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Gary O'Neill puts family first after year of emotion


Gary O’Neill has decided to hang up his boots

Gary O’Neill has decided to hang up his boots


Gary O’Neill has decided to hang up his boots

WHEN Gary O'Neill made the decision after Christmas to retire from football, he did so with a sense of satisfaction that he was doing it on his own terms.

He didn't allow cancer to set the deadline. That's why the Dubliner will look back on his final season in the League of Ireland as one of his proudest achievements.

Understandably enough, the shock diagnosis of testicular cancer 16 months ago changed the 32-year-old's perspective on life and it is a factor in his move.

"Maybe before last year, you would take things for granted and think 'I'll be here until I'm 80' but you don't know what's around the corner," he observed yesterday.

Still, it would have been easy for O'Neill to hang up the boots when he first received the bad news. Instead, he used fitness as a focus to get him through the hardest period of a life changing moment.

Drogheda United offered a contract that gave him a chance to play in 2014 and O'Neill seized the opportunity.

This time around, he concluded that the commitment of balancing work and family life was too much. Ultimately, football lost out.

Combining four nights training a week and a game on Friday with a day job was a big ask for a family man with two children, Cian (5) and Ella (18 months).

"I was going to work when the kids were in bed and coming home after training when they were in bed," reflected O'Neill.

"My little fella is starting to play football now, and I want to be going along to training with him. He kinda said it to me. He was happy when the season ended. He said, 'Dad, you're going to be around now' and that hit home.

"I might have been able to go to a club with less commitment but that would annoy the hell out of me. You are paid to be professional, to be 100pc committed and if I couldn't do it right then I didn't want to do it at all."

O'Neill ticked a lot of boxes during his 14 years on the scene. In addition to winning a couple of league titles, an FAI Cup and a Setanta Cup, he joined a select group to have played for all four big Dublin clubs. And, even more impressively, he managed to retain his popularity as he moved around.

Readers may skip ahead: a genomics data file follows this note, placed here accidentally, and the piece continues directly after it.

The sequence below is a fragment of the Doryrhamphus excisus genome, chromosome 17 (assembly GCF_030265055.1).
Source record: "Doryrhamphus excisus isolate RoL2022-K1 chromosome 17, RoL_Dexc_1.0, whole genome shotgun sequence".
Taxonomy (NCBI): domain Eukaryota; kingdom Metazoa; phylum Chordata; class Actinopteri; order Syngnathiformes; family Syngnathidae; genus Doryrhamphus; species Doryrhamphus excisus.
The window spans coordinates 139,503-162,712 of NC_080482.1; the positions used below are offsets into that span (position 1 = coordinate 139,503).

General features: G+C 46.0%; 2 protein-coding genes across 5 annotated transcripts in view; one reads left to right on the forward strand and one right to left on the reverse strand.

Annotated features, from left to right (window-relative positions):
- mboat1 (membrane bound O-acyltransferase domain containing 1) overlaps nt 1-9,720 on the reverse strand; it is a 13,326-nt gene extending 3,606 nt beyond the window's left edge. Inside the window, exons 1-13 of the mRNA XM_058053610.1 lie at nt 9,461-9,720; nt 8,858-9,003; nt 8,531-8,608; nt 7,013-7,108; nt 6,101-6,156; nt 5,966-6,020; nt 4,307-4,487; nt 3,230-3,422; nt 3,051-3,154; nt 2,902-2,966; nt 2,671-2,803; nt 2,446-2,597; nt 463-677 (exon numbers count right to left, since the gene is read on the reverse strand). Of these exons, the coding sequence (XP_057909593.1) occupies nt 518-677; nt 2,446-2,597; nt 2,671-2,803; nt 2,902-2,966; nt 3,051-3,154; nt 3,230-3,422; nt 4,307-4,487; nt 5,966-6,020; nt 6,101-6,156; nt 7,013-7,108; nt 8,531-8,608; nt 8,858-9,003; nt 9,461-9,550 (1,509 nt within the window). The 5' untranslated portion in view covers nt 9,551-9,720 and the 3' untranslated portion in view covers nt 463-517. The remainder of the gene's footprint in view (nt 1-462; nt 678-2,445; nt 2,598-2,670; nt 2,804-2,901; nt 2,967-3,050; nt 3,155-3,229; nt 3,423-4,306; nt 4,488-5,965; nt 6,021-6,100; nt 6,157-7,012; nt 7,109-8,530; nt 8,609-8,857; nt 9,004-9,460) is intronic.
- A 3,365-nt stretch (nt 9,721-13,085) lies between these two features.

This was evidenced by the huge response to his plight as fellow pros rallied together to raise funds for his medical treatment.


Support also came from unexpected channels as Roy Keane picked up the phone after reading the news in the paper and provided morale-building assistance despite the fact they'd never met. Keane also made a substantial financial contribution to his fund.

"I'll never ever forget what the football community did for me," O'Neill stressed. "I'll never have anyone speak badly about the league because, when it came to my hour of need, the amount of people that were there for me. I'll always be grateful."

O'Neill was typically self-deprecating about his input during quite a turbulent year for the Boynesiders.

"I had some ok games and some terrible ones," he laughed, before adding, seriously: "There were times when I felt I couldn't do it but I got through another season.

"In a way, coming back to play on was sort of like thank you to everyone who had supported me, I'm proud that I was able to do it."

His return of nine goals illustrated that there was life in the old dog. On the pitch, opponents gave their best wishes and match officials too.

As a player who always enjoyed a joke, he appreciated attempts to bring levity. After one strike, a ref ereequipped to O'Neill that he'd improved as a player since he 'got that thing.'

"Things like that were great," he chuckled. "It was a good year. There was lot of lads saying fair play to me, that it was good to see me back and that was great."

For now, he's unclear what his future holds football wise. The intention is to pursue coaching badges, although the immediate plan is to make the most of the relaxing evenings.

Health wise, he still faces regular check-ups. Yesterday, he was in Drogheda's Lourdes Hospital for tests and next week a visit to the specialist is on the cards. All is well, but vigilance is key.

Come March 6, and the first Friday of the new campaign, O'Neill knows that it will sting. But when that pain passes, he will look back with a smile.

Meanwhile, Galway youngster Ryan Manning is set to complete his move to QPR this week. The 18-year-old has agreed terms for a two-and-a-half year deal.

Irish Independent